At least once a year, Bishop Olivier comes to the Maryknoll office for one of our Wednesday meetings, a liturgy, and then dinner together. It’s just an informal time to talk and catch up with what we are all doing and for us especially to hear more about the workings of the diocese here.
First, sorry for not being able to post yesterday. We had to get fingerprinted in the morning and the plan was afterwards to update this website before heading to Siem Reap for a deaf youth camp. But it turned out the whole morning was spent with the fingerprints so that I had no time to do anything before heading north to the camp.
A recent directive from the Ministry of Social Affairs said that all the Maryknoll project directors need to get a criminal record check. Probably that is the result of international NGOs pushing against the trafficking and abuse of children here.
I thought it would take maybe 15-30 minutes for the seven of us to be printed but it took 2 1/2 hours. We had to fill out a form for the Cambodian police at the Ministry of the Interior and that took a while because they wanted all our heights in centimeters, etc., and then eventually we each were fingerprinted twice.
The original plan was that we would get fingerprinted and then we would send the copies of the print and our payment to the FBI in Washington, DC., they would do a criminal check, and then send us a record of their findings which we could submit to MOSVY. But it turns out that the police here have some sort of working arrangement with the FBI and the US Embassy so the time spent on all the paperwork was to send that to Washington for us. We had to pay $30 each for that, plus $2.50 for new photos, but if we understood correctly what they were telling us, we don’t have to do anything more.
Jim McLaughlin is a former Maryknoll Lay Missioner who helped set up diagnostic microbiology labs in Cambodia and then co-founded the Diagnostic Microbiology Development Program there. He serves as president of DPMD and returns to Cambodia several times a year to mentor, advise, and teach. He just returned to Phnom Penh with his friend Dr. Peter Gilligan who is the Director of Clinical Microbiology at the University of North Carolina in the United States. Peter will consult and review the DMPD operation and teach the Cambodian staff and technicians and students who are making this new field a reality in the kingdom. Here they are visiting the Deaf Development Programme.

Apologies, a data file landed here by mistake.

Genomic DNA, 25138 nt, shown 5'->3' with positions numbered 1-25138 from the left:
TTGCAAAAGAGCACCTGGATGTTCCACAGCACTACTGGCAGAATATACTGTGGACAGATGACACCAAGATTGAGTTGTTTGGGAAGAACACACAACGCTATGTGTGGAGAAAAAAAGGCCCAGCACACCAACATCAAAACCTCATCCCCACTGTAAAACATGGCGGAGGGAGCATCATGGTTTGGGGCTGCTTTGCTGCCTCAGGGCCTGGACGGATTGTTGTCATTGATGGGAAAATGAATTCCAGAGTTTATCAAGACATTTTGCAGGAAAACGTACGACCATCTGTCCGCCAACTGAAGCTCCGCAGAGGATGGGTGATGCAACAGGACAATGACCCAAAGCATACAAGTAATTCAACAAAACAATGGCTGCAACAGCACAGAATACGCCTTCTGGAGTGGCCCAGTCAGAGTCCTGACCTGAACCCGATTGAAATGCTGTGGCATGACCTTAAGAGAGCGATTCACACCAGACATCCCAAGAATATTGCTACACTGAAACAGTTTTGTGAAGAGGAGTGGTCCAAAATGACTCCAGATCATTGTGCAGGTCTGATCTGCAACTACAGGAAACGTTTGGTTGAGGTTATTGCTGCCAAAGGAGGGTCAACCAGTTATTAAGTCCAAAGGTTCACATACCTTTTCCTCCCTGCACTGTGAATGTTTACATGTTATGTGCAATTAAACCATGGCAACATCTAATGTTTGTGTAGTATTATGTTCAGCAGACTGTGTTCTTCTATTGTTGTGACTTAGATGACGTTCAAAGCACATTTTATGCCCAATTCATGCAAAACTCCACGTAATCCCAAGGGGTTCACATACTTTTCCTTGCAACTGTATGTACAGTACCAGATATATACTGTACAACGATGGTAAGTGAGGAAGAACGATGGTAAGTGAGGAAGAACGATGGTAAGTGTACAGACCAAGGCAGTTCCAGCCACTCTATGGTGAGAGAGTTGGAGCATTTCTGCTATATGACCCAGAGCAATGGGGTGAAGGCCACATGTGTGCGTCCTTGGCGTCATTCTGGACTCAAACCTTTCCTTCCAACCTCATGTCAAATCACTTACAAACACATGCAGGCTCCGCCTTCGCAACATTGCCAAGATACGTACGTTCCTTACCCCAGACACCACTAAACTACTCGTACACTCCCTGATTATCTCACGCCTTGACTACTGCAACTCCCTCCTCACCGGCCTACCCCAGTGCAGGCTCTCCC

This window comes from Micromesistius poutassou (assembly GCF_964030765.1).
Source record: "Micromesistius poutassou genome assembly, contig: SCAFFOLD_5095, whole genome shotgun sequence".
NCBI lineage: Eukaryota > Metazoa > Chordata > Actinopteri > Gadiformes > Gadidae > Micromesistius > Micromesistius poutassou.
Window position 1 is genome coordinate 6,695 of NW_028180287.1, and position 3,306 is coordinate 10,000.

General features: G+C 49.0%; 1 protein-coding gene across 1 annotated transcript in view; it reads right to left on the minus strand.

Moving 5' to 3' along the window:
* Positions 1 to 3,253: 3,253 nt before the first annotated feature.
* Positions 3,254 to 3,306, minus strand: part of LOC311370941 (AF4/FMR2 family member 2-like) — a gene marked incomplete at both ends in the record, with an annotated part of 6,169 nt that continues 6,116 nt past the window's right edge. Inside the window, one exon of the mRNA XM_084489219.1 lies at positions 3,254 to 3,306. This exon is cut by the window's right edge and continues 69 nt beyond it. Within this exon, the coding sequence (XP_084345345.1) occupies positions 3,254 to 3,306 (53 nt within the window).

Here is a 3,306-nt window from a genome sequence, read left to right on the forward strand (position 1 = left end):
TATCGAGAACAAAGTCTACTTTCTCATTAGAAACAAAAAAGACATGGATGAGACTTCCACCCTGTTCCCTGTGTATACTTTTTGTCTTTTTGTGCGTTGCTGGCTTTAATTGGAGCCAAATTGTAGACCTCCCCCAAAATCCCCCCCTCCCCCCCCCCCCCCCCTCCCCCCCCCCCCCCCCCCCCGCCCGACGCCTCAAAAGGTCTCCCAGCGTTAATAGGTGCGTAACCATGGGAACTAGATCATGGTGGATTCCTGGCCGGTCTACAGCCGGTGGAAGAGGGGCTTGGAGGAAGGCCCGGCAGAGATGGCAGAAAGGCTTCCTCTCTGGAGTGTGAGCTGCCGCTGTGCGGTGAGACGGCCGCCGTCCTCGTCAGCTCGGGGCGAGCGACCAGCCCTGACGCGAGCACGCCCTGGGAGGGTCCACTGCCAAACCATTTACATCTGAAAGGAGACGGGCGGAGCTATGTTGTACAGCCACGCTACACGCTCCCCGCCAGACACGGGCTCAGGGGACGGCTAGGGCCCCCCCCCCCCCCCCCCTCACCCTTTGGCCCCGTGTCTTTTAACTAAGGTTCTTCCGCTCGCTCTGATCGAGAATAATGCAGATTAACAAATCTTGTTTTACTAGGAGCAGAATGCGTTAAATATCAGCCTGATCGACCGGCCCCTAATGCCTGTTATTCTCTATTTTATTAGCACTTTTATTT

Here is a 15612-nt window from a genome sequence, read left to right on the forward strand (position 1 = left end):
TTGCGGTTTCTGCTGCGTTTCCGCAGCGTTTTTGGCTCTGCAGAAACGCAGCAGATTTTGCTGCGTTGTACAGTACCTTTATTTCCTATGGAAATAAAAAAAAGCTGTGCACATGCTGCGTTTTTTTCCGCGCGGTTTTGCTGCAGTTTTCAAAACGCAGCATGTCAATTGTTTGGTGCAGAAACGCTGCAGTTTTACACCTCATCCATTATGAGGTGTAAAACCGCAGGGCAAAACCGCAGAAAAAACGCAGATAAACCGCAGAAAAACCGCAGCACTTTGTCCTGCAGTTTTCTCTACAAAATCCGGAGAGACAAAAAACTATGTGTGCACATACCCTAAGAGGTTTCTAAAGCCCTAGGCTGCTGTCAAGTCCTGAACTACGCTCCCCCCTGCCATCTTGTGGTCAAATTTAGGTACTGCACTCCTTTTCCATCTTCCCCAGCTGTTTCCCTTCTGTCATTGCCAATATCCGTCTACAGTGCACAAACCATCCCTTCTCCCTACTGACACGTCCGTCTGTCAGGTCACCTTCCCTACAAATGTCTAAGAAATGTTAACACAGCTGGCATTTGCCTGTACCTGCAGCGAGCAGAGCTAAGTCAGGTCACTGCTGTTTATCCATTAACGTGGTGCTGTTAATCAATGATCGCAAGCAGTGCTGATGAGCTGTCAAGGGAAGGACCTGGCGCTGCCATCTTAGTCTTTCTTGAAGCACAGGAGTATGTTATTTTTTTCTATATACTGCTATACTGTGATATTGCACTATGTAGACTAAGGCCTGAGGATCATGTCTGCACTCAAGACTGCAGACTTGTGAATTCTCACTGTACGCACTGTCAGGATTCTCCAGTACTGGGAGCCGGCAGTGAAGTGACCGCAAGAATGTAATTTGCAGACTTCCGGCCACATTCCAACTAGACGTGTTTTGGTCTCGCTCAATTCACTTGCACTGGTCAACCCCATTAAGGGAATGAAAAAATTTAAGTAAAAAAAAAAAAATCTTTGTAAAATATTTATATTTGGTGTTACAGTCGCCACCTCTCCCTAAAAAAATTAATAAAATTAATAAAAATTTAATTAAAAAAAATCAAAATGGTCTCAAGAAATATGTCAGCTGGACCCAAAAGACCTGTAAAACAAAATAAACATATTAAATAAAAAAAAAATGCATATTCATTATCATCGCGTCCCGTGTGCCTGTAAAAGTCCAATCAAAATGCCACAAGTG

After twenty-five years in Cambodia, Sr. Luise Ahrens is preparing to return to a new mission in the United States. Tonight was the last Maryknoll Wednesday meeting Luise will have with us and several of her long-standing friends from the old days joined the Maryknollers for this final gathering.
Yesterday I couldn’t find some photos taken in Bangkok on our return trip to Cambodia. Today I found where they had lodged when I imported them and now they have been added to the Friday page. Click here to see Marj at the Bangkok airport.
Today was a travel day from Hua Hin to Bangkok to Phnom Penh. Click here for a few photos from the trip.
For the Maryknoll Lay Missioners and the priests and brothers, today was the last day of meetings. The sisters will continue to meet tomorrow. Click here for pictures of this last day together.
The retreat ended yesterday and today we started the meeting portion of our gathering in Hua Hin. The morning was given to an exercise we called Open Spaces where people were allowed to post topics that were listed on the board and people were free to choose which topic session they would like to attend. Participation was rather sparse, partly because Obama was giving his farewell address as president. In the afternoon all the Maryknollers from all the different countries met as Maryknoll Asia South to discuss and plan retreats and schedules for the next two years. Click here for some photos.
The 2017 Maryknoll retreat ended this morning and the afternoon was generally free and then in the evening there was the traditional talent show. Click here for more.
Today was the fourth day of our retreat—and the rains continued to pour down. Click here to see the pictures.